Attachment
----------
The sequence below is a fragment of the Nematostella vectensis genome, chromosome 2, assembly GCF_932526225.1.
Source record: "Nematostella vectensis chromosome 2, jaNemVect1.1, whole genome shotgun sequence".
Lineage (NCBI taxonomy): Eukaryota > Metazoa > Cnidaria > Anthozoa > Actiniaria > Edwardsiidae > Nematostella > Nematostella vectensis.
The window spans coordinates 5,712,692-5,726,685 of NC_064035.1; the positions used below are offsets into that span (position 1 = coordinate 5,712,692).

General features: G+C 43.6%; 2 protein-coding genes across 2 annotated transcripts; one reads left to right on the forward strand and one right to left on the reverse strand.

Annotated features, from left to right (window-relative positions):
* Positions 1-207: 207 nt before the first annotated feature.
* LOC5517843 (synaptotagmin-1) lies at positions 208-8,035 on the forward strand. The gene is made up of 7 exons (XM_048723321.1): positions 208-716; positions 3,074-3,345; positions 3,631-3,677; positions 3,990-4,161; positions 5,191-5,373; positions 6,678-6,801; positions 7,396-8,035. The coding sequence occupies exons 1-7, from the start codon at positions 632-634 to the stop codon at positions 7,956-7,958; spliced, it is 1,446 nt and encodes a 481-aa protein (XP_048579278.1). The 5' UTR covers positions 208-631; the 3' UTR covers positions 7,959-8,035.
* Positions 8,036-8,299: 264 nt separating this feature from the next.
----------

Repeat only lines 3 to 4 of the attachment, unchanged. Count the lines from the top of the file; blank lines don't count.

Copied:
Lineage (NCBI taxonomy): Eukaryota > Metazoa > Cnidaria > Anthozoa > Actiniaria > Edwardsiidae > Nematostella > Nematostella vectensis.
The window spans coordinates 5,712,692-5,726,685 of NC_064035.1; the positions used below are offsets into that span (position 1 = coordinate 5,712,692).